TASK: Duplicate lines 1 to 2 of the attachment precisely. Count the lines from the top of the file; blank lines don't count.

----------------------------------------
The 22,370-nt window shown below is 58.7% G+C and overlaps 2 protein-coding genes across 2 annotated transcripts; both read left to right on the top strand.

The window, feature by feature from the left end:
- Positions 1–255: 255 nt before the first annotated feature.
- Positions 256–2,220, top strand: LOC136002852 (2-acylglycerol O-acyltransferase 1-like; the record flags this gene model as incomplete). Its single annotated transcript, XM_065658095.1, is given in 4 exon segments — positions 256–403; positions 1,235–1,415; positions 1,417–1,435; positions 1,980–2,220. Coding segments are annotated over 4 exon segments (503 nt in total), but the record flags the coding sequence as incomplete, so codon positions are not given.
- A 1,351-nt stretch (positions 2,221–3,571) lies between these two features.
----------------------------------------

The 22,370-nt window shown below is 58.7% G+C and overlaps 2 protein-coding genes across 2 annotated transcripts; both read left to right on the top strand.

The window, feature by feature from the left end: